vendredi 15 avril 2011

“La construction des pyramides pourrait amplement, à elle seule, prouver que l’Égypte est la mère des arts et des sciences” (Samuel Griswold Goodrich - XIXe s.)

S. Griswold Goodrich
L’auteur américain Samuel Griswold Goodrich (1793-1860), est davantage connu sous son pseudonyme Peter Parley.Autodidacte, il exerça tout d’abord le métier de libraire et d’éditeur. De 1828 à 1842, il publia la revue annuelle The Token  au contenu de laquelle il apporta sa fréquente contribution. Puis il s’associa avec son frère Charles A. Goodrich pour la publication d’ouvrages destinés à la jeunesse, sur des sujets tels que l’histoire, la géographie, la science...
L’ouvrage Lights and shadows of  African history, 1844, dont j’ai extrait le texte ci-dessous, se situe dans cette veine.
Lorsqu’il y est question des pyramides égyptiennes majeures, il apparaît que l’auteur se réfère au témoignage de “travellers” (voyageurs) et que, selon toute vraisemblance, il n’a pas visité lui même le site de Guizeh. Il n’empêche que, sur la foi d’écrits antérieurs, son éloge du savoir-faire égyptien est soutenu, avec une argumentation somme toute généraliste, mais propre à susciter l’admiration des jeunes lecteurs. N’était-ce pas là l’essentiel du propos ?
“The erection of the pyramids would alone go far to prove that Egypt was the mother of the arts and sciences, for no nation has, as yet, been able to surpass or rival them. These gigantic monuments, built before the period at which authentic history begins, have ever excited the curiosity and wonder of mankind. Their vast antiquity, their amazing magnitude, the mystery which hangs over their origin and design, contribute to render them objects of intense interest.
There are great numbers of these structures in Egypt, and about eighty in Nubia. Those of the former country are all situated on the west side of the I Nile, and extend, in an irregular line, to the distance of nearly seventy miles.

The most famous are those of Jizeh, opposite the city of Cairo. The largest, which is said to have been built by Cheops, a king of Egypt, about 900 years before Christ, is by far the greatest structure in stone that has been reared by the hand of man. Near this great pyramid are two others, of considerable size, and several smaller ones. All have square foundations, and their sides face the cardinal points. The largest pyramid excited the wonder of Herodotus, who visited Egypt 450 B. C. He says that one hundred thousand men were employed twenty years in building it, and that the body of Cheops was placed in a room beneath the bottom of the pyramid. The second pyramid is said to have been built by Cephrenes, the brother of Cheops, and the third by Mycerines, the son of Cheops.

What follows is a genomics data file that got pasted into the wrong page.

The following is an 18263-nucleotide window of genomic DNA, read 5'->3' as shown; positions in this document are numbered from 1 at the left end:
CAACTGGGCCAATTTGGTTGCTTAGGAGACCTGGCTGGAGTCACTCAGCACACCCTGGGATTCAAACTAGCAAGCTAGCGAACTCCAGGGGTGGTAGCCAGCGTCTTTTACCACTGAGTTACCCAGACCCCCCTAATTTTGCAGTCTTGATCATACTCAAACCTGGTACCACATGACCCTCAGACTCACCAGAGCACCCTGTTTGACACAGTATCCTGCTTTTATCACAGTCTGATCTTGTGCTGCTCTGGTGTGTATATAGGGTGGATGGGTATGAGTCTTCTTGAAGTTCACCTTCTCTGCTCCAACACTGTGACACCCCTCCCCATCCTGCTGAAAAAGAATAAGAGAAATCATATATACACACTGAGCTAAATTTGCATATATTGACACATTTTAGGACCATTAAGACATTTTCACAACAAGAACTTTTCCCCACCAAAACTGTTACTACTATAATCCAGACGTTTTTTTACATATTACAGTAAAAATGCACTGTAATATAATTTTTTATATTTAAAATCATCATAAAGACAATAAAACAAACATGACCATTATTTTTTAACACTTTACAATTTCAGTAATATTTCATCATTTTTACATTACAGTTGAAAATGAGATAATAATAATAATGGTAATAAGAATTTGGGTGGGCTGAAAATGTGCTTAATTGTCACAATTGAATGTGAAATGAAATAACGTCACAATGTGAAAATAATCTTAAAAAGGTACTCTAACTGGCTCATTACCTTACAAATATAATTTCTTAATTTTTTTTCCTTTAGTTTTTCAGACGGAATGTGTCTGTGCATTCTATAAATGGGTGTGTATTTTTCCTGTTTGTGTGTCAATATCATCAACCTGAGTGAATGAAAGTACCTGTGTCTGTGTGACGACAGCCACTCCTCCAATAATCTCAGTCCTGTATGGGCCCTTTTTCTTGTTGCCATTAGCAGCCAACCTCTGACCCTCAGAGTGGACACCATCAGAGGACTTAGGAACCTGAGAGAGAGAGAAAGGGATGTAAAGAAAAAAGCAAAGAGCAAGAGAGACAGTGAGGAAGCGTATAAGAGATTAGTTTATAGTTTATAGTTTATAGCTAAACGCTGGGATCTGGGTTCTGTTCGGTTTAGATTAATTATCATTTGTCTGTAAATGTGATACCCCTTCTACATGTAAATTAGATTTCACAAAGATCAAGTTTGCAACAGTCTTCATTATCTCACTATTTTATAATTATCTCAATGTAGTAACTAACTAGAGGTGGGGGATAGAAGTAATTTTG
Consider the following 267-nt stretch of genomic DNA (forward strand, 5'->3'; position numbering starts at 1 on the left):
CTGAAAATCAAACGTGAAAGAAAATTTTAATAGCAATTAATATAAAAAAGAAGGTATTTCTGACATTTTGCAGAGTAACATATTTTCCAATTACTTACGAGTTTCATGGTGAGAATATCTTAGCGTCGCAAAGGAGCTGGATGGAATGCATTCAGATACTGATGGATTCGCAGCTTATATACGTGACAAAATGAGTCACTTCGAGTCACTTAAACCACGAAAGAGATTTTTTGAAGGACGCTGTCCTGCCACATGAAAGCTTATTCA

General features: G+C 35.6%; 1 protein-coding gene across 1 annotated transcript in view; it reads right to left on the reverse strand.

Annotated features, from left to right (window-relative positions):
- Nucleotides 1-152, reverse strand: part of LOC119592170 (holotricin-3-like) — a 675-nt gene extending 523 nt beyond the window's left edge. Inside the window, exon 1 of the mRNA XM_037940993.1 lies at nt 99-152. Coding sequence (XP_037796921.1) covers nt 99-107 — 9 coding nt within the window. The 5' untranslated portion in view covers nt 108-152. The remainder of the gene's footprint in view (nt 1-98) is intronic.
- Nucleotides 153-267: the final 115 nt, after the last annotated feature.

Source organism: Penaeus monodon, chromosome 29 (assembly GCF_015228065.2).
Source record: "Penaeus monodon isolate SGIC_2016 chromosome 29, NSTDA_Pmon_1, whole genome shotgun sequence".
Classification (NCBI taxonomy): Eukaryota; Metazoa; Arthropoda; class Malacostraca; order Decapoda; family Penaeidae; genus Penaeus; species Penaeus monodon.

The great pyramid consists of a series of platforms, each of which is smaller than the one on which it rests, and consequently presents the appearance of steps. Of these steps there are two hundred and three. They are of unequal thickness, from two feet and eight inches to four feet and eight inches. The stones are cut and fitted to each other with great nicety. The whole height is four hundred and fifty-six feet. The top is a platform, thirty-two feet square. The foundation is seven hundred and sixty-three feet on each side, and covers a space of about thirteen acres.
The pyramid has been entered, and has been found to consist of chambers and passages, some of great extent.
The material of which the pyramids are built is limestone, and it is probable that this was obtained from quarries contiguous to the place where they now stand. The stones of the great pyramid rarely exceed nine feet in length, six and a half in breadth, and four feet eight inches in thickness. The ascent is attended with great difficulty and danger, on account of the broken state of the steps ; yet it is frequently accomplished, and sometimes by females. The scene from the top is described by travellers as inconceivably grand.
The purpose for which these monuments were reared has been a question of great interest. It has been conjectured that they were built as observatories ; but this seems to be an absurd supposition ; for why build three or four close together, of nearly the same elevation ? There is no good reason to doubt that they were erected as burial-places for the Egyptian kings, who caused them to be constructed. The natural pride of man, the desire of being remembered for ages, and some superstitious notions connected with the religion of the country, doubtless furnished the motives for the construction of these vast monuments. Nothing can better show the folly of human ambition, than that, while these senseless stones remain, their builders have perished, and their memories been blotted out for ever !
The sphinxes are also stupendous monuments of the skill and perseverance of this people. The largest and most admired of them seems partly the work of nature and partly that of art, being cut out of a solid rock. The larger portion of the entire fabric is covered with the sands of the desert, which time has so accumulated around these ancient masterpieces, that the pyramids themselves have lost much of their apparent elevation. The number of sphinxes found in Egypt, together with their shape, countenanced the oldest and most commonly received opinion, that they refer to the rise and overflow of the Nile, which lasted during the passage of the sun through the constellations Leo and Virgo ; both these signs are, therefore, combined in the figure, which has the head of a virgin and the body of a lion. But it has been more recently concluded that the sphinxes were mysterious symbols of a religious character, not now to be explained.”
Les illustrations sont extraites de l'ouvrage de l'auteur